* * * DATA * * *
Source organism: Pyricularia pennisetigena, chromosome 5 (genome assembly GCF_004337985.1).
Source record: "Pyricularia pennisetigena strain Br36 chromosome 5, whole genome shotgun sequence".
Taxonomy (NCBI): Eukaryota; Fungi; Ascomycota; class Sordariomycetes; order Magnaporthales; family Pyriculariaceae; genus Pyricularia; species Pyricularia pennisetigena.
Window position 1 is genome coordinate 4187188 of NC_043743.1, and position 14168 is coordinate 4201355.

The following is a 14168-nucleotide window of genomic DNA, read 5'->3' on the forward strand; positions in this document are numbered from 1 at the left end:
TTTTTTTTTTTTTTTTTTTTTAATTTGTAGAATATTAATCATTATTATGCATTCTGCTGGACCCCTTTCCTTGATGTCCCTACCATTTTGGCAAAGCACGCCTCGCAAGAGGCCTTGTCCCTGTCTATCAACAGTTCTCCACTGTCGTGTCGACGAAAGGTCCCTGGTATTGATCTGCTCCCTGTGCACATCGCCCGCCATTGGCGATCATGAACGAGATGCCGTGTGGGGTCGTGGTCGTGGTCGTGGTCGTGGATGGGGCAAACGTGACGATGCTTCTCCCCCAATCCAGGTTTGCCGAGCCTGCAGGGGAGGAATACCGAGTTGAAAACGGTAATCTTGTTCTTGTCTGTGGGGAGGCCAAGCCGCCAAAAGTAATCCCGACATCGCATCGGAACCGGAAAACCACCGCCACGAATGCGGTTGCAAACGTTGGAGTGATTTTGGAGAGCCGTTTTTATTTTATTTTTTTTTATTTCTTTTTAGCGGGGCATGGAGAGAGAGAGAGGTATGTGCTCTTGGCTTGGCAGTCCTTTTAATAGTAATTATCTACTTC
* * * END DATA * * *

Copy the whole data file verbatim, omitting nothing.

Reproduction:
Source organism: Pyricularia pennisetigena, chromosome 5 (genome assembly GCF_004337985.1).
Source record: "Pyricularia pennisetigena strain Br36 chromosome 5, whole genome shotgun sequence".
Taxonomy (NCBI): Eukaryota; Fungi; Ascomycota; class Sordariomycetes; order Magnaporthales; family Pyriculariaceae; genus Pyricularia; species Pyricularia pennisetigena.
Window position 1 is genome coordinate 4187188 of NC_043743.1, and position 14168 is coordinate 4201355.

The following is a 14168-nucleotide window of genomic DNA, read 5'->3' on the forward strand; positions in this document are numbered from 1 at the left end:
TTTTTTTTTTTTTTTTTTTTTAATTTGTAGAATATTAATCATTATTATGCATTCTGCTGGACCCCTTTCCTTGATGTCCCTACCATTTTGGCAAAGCACGCCTCGCAAGAGGCCTTGTCCCTGTCTATCAACAGTTCTCCACTGTCGTGTCGACGAAAGGTCCCTGGTATTGATCTGCTCCCTGTGCACATCGCCCGCCATTGGCGATCATGAACGAGATGCCGTGTGGGGTCGTGGTCGTGGTCGTGGTCGTGGATGGGGCAAACGTGACGATGCTTCTCCCCCAATCCAGGTTTGCCGAGCCTGCAGGGGAGGAATACCGAGTTGAAAACGGTAATCTTGTTCTTGTCTGTGGGGAGGCCAAGCCGCCAAAAGTAATCCCGACATCGCATCGGAACCGGAAAACCACCGCCACGAATGCGGTTGCAAACGTTGGAGTGATTTTGGAGAGCCGTTTTTATTTTATTTTTTTTTATTTCTTTTTAGCGGGGCATGGAGAGAGAGAGAGGTATGTGCTCTTGGCTTGGCAGTCCTTTTAATAGTAATTATCTACTTC